• You may well breach your duty to act in the best interests of clients if you pay client money into an already deficient account without fully informed consent –it is highly unlikely a properly advised client would pay funds into a deficient account with the risk of only receiving a proportion back. Failing to inform clients exposes them to a risk of loss.
  • Until missing money is replaced, you should not take costs from the client account – you cannot 'properly' require payment of your fees from money held in a client account in such circumstances. It is not in the best interests of the firm's clients to do so and risks using other clients' money to subsidise a client's costs. Any money taken for costs in these circumstances is serious misconduct which may give rise to disciplinary action.
  • If you or your insurers do not replace the money promptly, you are at serious risk of intervention by the SRA. Even if the money is replaced there is a risk of intervention if there is reason to suspect dishonesty and/ or serious breaches of the Accounts Rules.
  • There may be circumstances where a shortage has occurred due to circumstances beyond the firm's control. This includes a theft or a cyber-attack. In these situations, there is still an obligation on the firm and its managers to replace the shortage.
  • Offences under the Fraud Act 2006 may be committed once you are on notice that money is missing if you do not act properly and honestly.

Complying with the Standards and Regulations

It is critical that to protect your clients, you do not operate a deficient client account and that you keep client money safe.

If you are the firm's COFA, you must take all reasonable steps to ensure compliance with the SRA Accounts Rules 2019 and record any failure to comply. You also have an obligation to report material breaches to the SRA as soon as reasonably practicable.

If you are a manager, the COFA is not a substitute for you and your firm's responsibilities and obligations.

Systems and actions that should aid compliance include:

  • having appropriate accounting procedures for your business
  • maintaining accurate and contemporaneous accounting records in compliance with the Accounts Rules. This includes undertaking reconciliations every five weeks, keeping ledgers and the cashbook up to date and obtaining an accountant's report every 12 months.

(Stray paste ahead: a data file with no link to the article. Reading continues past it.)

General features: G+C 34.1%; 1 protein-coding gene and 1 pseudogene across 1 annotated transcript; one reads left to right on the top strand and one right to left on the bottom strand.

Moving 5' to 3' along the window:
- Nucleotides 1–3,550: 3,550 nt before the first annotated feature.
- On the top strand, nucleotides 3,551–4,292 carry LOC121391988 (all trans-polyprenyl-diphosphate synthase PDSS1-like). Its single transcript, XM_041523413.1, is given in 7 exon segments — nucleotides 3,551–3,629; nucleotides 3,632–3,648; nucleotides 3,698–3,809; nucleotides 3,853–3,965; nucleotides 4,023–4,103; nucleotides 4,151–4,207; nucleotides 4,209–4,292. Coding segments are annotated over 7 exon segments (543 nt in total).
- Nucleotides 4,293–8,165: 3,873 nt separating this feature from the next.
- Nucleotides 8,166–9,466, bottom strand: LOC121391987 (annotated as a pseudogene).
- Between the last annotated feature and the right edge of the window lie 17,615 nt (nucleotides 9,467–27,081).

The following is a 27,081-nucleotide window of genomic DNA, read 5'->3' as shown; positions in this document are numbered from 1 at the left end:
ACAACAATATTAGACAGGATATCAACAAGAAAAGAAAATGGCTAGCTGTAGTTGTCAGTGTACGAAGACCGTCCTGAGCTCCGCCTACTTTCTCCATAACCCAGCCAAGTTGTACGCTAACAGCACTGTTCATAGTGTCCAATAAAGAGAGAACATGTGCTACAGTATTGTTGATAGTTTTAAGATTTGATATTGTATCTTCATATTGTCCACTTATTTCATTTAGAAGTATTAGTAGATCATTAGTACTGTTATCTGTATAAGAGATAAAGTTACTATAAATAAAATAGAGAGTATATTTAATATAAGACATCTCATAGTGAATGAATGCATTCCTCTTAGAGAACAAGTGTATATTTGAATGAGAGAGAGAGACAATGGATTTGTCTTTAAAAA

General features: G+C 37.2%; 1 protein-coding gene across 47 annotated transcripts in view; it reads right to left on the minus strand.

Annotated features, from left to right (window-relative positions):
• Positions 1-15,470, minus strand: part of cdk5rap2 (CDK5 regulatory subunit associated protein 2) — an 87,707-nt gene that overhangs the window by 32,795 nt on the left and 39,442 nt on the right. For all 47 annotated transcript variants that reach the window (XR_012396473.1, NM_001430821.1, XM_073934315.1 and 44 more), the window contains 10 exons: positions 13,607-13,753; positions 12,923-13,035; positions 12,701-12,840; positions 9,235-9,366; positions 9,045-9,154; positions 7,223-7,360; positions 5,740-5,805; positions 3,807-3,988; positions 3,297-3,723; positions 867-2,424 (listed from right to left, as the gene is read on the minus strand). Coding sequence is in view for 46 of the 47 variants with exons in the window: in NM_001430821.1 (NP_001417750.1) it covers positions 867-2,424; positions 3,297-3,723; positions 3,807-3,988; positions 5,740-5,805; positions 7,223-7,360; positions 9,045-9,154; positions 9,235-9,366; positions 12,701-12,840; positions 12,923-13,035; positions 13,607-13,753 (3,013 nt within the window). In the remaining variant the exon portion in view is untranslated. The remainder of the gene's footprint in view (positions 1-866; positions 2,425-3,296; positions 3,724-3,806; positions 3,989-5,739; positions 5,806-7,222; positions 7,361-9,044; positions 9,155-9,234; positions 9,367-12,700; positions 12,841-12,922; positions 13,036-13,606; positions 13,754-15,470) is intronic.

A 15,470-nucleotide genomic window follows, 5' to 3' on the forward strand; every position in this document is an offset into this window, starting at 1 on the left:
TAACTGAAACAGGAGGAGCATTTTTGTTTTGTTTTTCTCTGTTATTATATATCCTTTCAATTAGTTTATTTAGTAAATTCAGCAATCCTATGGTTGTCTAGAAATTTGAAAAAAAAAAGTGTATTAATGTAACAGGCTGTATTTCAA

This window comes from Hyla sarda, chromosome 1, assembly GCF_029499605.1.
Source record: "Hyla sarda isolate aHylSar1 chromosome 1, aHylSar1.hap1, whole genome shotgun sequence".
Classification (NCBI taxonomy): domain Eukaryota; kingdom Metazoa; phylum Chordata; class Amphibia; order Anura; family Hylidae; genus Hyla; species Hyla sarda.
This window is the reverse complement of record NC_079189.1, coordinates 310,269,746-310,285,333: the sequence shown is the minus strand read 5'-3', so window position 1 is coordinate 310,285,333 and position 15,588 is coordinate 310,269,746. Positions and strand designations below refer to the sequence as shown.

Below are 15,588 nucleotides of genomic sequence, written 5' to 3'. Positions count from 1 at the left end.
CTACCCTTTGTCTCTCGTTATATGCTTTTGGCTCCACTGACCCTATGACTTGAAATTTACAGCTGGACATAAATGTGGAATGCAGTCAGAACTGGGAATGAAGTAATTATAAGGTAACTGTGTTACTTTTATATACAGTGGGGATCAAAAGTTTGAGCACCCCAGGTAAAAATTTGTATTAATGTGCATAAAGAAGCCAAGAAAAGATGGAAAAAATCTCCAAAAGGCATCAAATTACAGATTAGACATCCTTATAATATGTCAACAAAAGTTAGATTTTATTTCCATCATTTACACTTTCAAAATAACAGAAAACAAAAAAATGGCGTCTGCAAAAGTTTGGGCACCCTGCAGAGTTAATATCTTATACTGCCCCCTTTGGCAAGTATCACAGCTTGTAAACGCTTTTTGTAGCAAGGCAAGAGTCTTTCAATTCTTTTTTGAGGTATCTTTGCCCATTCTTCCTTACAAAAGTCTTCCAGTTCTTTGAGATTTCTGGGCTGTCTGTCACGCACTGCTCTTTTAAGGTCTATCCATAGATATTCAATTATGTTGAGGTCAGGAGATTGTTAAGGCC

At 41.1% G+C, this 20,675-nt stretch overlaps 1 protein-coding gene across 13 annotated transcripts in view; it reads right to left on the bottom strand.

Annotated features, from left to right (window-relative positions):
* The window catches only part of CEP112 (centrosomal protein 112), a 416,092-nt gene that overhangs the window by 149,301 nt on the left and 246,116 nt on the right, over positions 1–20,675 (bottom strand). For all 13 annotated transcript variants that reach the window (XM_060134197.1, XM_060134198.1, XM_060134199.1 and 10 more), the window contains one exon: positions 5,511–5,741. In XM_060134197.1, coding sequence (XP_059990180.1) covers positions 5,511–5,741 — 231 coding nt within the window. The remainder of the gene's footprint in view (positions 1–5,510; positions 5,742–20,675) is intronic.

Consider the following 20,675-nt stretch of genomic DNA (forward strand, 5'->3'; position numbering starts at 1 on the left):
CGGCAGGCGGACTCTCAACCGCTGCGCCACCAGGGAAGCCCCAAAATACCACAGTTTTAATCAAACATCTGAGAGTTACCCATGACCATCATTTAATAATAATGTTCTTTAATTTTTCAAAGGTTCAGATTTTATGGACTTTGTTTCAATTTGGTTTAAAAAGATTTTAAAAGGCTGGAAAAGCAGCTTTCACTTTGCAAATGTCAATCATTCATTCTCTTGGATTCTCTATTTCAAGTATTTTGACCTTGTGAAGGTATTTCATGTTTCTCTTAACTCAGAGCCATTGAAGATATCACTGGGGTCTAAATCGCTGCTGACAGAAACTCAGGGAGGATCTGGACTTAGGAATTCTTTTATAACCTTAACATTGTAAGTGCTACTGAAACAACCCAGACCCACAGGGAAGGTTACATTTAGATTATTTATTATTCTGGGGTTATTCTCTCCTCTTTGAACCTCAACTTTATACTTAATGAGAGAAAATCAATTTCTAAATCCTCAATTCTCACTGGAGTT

• having clear reporting lines to encourage appropriate reporting by all members of staff
  • ensuring that your systems only allow appropriate individuals to authorise payments from client account and that there are appropriate supervision arrangements and controls in place to ensure any payments are properly monitored.
  • immediately investigating and taking action against any member of staff who may have acted dishonestly or committed any financial impropriety whether in relation to client account or not
  • taking regular steps to monitor, review and manage risks.

Behaviours of concern that you should be alert to in your firm include:

  • failure to deliver bills or provide written notification of costs
  • any suggestions of over-charging
  • borrowing from clients in the capacity of trustee or attorney, which is unsecured
  • borrowing that remains outstanding, in breach of any agreement to pay
  • delay or failure to account for monies due
  • sweeping up of residual balances. Any residual balances need to be dealt with in a way that is compliant with the Accounts Rules
  • any accumulation or pattern of one or more of the above.

If you identify that money is missing

If you identify that money is missing, you have a duty to take steps to ensure it is replaced, in full, immediately.

If you are a manager of the firm, you have a duty to replace missing client money from your own resources. It may be necessary for you to obtain a loan to do this. It is irrelevant that fault may not lie with you personally.

You need to notify your insurer. You may be able to make a claim on your professional indemnity insurance. The obligation to remedy a breach of the SRA Accounts Rules 2011 is treated as civil liability for the purposes of clause 1 of the Minimum Terms and Conditions.

Should you identify a shortage, you should report the matter to the SRA in line with your obligations under paragraph 7.7 of the Code of Conduct for Solicitors, RELs and RFLs and paragraph 3.9 of the Code of Conduct for Firms.

Enforcement action

While we are committed to working constructively with you, we will take enforcement action if missing money is not replaced. Failure to replace missing money will usually lead to an intervention. It should not be assumed that replacing the money means that an intervention is not necessary since the conduct giving rise to the shortage may evidence reason to suspect dishonesty or other breaches giving rise to a need to intervene to protect clients and the public.

Closing down your practice

The SRA's guidance on closing down your practice states that prior to closing you should look to deal with all client money including sending money to clients, paying counsel fees and billing for outstanding costs. If your client account has a shortage, you cannot undertake any of these actions and therefore you cannot close your firm until the shortage is replaced. If you are unable to replace the shortage, you are at risk of insolvency and/or us intervening.

Further assistance

If you require further assistance with understanding your obligations in relation to anything contact the Professional Ethics Guidance Team.